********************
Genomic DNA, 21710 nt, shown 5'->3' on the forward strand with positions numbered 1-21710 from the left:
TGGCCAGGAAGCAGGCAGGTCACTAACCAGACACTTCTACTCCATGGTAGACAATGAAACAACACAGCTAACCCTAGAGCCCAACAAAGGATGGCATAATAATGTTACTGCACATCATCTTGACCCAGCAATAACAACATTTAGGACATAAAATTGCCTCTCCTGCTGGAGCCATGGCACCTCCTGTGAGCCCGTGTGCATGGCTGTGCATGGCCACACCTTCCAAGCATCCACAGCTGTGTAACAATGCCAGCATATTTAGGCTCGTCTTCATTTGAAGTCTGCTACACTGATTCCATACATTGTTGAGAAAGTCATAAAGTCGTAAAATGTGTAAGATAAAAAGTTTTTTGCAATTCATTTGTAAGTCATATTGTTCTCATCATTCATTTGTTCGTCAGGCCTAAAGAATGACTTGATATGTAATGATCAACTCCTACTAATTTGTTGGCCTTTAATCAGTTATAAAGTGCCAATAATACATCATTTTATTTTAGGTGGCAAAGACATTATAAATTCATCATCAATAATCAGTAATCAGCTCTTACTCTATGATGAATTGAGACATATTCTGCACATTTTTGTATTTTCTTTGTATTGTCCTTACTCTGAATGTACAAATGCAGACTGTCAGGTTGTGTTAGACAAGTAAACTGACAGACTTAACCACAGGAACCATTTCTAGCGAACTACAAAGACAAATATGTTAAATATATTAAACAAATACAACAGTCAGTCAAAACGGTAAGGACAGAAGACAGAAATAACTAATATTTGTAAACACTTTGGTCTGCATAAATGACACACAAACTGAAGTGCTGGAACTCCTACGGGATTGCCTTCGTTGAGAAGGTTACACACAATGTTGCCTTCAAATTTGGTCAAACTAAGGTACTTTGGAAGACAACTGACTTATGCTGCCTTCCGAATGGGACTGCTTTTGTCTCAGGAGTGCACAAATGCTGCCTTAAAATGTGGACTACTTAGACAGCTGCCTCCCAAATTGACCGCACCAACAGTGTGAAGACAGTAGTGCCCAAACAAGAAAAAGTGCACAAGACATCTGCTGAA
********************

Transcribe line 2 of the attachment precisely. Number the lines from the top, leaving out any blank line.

TGGCCAGGAAGCAGGCAGGTCACTAACCAGACACTTCTACTCCATGGTAGACAATGAAACAACACAGCTAACCCTAGAGCCCAACAAAGGATGGCATAATAATGTTACTGCACATCATCTTGACCCAGCAATAACAACATTTAGGACATAAAATTGCCTCTCCTGCTGGAGCCATGGCACCTCCTGTGAGCCCGTGTGCATGGCTGTGCATGGCCACACCTTCCAAGCATCCACAGCTGTGTAACAATGCCAGCATATTTAGGCTCGTCTTCATTTGAAGTCTGCTACACTGATTCCATACATTGTTGAGAAAGTCATAAAGTCGTAAAATGTGTAAGATAAAAAGTTTTTTGCAATTCATTTGTAAGTCATATTGTTCTCATCATTCATTTGTTCGTCAGGCCTAAAGAATGACTTGATATGTAATGATCAACTCCTACTAATTTGTTGGCCTTTAATCAGTTATAAAGTGCCAATAATACATCATTTTATTTTAGGTGGCAAAGACATTATAAATTCATCATCAATAATCAGTAATCAGCTCTTACTCTATGATGAATTGAGACATATTCTGCACATTTTTGTATTTTCTTTGTATTGTCCTTACTCTGAATGTACAAATGCAGACTGTCAGGTTGTGTTAGACAAGTAAACTGACAGACTTAACCACAGGAACCATTTCTAGCGAACTACAAAGACAAATATGTTAAATATATTAAACAAATACAACAGTCAGTCAAAACGGTAAGGACAGAAGACAGAAATAACTAATATTTGTAAACACTTTGGTCTGCATAAATGACACACAAACTGAAGTGCTGGAACTCCTACGGGATTGCCTTCGTTGAGAAGGTTACACACAATGTTGCCTTCAAATTTGGTCAAACTAAGGTACTTTGGAAGACAACTGACTTATGCTGCCTTCCGAATGGGACTGCTTTTGTCTCAGGAGTGCACAAATGCTGCCTTAAAATGTGGACTACTTAGACAGCTGCCTCCCAAATTGACCGCACCAACAGTGTGAAGACAGTAGTGCCCAAACAAGAAAAAGTGCACAAGACATCTGCTGAA